Atlanta AT&T; Inc. is buying BellSouth Corp. for $67 billion in stock in a bid that further consolidates the telecommunications industry and would give AT&T; total control of their growing joint venture, Cingular Wireless LLC.
The proposed purchase, announced Sunday, also goes a long way toward resurrecting the old Ma Bell telephone system, which was broken up in 1984.
The merged company would have 70 million local-line phone customers, 54.1 million wireless subscribers and nearly 10 million broadband subscribers in the 22 states where they now operate. The deal appears to be the largest yet among U.S. telecom players.
In 1999, MCI WorldCom Inc. agreed to buy Sprint Corp. for an even larger sum, $115 billion, but that deal was blocked by federal regulators. Internationally, Britain's Vodafone Airtouch PLC paid $180 billion in stock for Mannesmann AG of Germany in 2000.
The sale, which is subject to regulatory and shareholder approvals, would give San Antonio-based AT&T; total control over Atlanta-based BellSouth's nine-state network and its share of Cingular. AT&T; currently owns a 60 percent share of the nation's No. 1 cell phone provider, while BellSouth has 40 percent.
The deal would substantially expand the reach of AT&T;, already the country's largest telecommunications company by the number of customers served.
Ma Bell's return?
AT&T; Inc., which was formed by SBC's acquisition of AT&T; Corp. in November, says it will acquire smaller rival BellSouth Corp. for $67 billion in stock, substantially expanding the country's largest telecommunications company by the number of customers served. Workers and customers: The merged company would employ more than 316,000 people to serve 70 million local-line phone customers, 54 million cell-phone users and 10 million broadband subscribers. What's next: The Cingular brand, already jointly owned by the two companies, will be phased out in favor of the AT&T; brand.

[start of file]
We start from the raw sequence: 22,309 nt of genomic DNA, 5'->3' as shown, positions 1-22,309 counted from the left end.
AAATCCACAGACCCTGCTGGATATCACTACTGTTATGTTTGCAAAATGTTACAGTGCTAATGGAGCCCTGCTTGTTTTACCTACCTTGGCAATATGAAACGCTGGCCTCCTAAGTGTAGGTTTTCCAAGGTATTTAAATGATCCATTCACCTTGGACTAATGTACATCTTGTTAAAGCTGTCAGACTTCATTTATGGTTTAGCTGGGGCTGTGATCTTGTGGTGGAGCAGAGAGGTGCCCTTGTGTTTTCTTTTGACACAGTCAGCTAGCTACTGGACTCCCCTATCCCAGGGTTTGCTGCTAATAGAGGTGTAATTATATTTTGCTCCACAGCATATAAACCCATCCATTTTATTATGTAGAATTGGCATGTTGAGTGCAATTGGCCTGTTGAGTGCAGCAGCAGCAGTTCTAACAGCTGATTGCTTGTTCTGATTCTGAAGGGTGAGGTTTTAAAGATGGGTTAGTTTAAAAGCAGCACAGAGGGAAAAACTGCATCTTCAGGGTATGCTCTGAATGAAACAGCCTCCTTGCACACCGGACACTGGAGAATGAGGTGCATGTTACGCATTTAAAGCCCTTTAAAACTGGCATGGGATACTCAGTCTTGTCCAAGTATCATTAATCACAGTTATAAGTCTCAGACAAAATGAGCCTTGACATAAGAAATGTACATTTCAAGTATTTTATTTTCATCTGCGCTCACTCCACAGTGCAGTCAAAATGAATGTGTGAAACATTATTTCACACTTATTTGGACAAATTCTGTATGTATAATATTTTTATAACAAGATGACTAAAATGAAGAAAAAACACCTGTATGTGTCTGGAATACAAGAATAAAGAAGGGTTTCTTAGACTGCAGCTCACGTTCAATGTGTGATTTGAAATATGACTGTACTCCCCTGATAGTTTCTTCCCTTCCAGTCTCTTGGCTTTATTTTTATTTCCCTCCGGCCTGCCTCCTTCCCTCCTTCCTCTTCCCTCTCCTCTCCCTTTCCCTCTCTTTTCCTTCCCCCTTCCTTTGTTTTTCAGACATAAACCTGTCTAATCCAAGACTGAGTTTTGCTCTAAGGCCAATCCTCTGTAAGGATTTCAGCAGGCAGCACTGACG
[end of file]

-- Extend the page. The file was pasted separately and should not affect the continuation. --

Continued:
Together, the three companies employ more than 316,000 people, though that head count may fall as AT&T; eliminates redundant operations.
After spending millions of dollars to rebrand AT&T; Wireless Services Inc. stores as Cingular stores and hundreds of millions of dollars more on marketing the new Cingular after its $41 billion acquisition of AT&T; Wireless in October 2004, Cingular will now become AT&T; if the merger with BellSouth is completed.
The BellSouth name also would be absorbed in the deal.
AT&T; will pay 1.325 of its own shares for each BellSouth share. Based of Friday's closing price of $27.99 for AT&T; shares, that works out to be $37.09 for each BellSouth share, an 18 percent premium from the Friday closing price of $31.46 for the company.
AT&T; Inc. was formed by SBC's acquisition of AT&T; Corp. in November. The deal added a substantial national reach to the former Southwestern Bell's local business, which is concentrated in 13 states, including Kansas, Texas, California, and the Midwest.
BellSouth is the dominant local telephone provider in the Southeast.
The shift in the U.S. telecom landscape - moving from four to three regional Bell operators - is sure to garner close review from Washington.
"Twenty years after the government broke up Ma Bell, this deal represents a mother and child reunion," said Rep. Ed Markey, the ranking Democrat on the House Subcommittee on Telecommunications and the Internet.